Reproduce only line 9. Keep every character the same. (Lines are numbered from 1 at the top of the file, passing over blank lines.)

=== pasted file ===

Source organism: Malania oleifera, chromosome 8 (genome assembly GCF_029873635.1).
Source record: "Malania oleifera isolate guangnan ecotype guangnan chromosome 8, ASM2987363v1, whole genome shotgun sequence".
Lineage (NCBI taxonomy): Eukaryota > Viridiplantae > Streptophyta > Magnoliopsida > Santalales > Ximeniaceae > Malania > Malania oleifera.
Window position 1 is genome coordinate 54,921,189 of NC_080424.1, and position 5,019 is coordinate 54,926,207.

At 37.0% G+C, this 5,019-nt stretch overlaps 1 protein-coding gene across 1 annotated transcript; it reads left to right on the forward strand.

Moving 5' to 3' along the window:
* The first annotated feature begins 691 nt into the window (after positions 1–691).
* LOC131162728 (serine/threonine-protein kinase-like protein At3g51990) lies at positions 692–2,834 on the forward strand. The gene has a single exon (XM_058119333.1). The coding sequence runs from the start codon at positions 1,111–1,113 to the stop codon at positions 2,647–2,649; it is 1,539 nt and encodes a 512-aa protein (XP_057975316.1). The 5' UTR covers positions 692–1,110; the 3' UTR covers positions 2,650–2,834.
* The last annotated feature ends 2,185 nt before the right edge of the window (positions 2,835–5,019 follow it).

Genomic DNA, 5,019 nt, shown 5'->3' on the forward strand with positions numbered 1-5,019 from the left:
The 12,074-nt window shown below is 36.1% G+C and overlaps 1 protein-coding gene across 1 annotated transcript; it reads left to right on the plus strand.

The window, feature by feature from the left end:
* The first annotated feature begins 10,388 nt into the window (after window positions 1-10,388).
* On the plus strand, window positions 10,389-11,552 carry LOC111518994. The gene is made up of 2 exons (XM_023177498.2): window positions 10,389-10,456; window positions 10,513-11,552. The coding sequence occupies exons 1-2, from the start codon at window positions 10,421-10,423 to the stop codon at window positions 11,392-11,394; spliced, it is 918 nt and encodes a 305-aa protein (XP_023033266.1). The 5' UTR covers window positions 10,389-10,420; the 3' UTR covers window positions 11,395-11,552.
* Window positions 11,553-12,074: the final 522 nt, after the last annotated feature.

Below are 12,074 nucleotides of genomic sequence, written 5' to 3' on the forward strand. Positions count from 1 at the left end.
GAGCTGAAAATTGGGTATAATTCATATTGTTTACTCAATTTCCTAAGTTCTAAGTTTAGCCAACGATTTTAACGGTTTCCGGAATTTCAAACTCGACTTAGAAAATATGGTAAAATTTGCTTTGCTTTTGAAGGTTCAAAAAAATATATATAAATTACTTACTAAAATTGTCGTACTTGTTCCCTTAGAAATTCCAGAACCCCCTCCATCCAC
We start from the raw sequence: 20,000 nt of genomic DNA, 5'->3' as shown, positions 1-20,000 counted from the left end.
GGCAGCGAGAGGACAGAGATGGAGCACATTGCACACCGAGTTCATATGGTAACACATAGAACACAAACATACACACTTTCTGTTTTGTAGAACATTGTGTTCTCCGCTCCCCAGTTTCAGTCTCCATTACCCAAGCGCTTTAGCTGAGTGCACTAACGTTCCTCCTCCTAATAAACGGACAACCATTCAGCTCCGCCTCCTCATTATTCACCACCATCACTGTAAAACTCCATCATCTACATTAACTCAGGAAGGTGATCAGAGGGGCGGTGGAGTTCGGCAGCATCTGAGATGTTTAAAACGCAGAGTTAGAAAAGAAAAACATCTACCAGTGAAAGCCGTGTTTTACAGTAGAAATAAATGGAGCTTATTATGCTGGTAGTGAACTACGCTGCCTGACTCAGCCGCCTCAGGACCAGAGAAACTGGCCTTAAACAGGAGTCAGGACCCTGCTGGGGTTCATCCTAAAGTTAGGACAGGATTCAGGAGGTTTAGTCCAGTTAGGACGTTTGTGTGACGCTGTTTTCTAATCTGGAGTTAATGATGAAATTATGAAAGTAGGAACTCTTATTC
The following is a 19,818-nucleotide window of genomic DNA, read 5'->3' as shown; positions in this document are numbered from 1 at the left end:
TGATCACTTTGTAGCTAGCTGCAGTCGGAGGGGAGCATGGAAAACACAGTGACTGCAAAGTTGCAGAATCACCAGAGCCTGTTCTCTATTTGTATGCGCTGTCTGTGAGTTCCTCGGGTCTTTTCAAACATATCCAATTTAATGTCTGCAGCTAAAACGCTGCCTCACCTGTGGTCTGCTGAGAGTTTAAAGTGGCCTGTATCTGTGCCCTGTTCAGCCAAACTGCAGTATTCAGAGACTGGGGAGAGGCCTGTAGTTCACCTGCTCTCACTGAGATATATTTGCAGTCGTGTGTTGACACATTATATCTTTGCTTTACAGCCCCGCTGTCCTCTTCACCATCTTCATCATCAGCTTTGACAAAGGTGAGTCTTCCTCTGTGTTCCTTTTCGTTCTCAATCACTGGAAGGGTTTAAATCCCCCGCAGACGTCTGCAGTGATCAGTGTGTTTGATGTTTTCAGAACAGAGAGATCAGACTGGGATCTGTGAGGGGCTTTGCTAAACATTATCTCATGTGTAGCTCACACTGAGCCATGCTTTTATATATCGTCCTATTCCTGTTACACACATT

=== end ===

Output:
* The last annotated feature ends 2,185 nt before the right edge of the window (positions 2,835–5,019 follow it).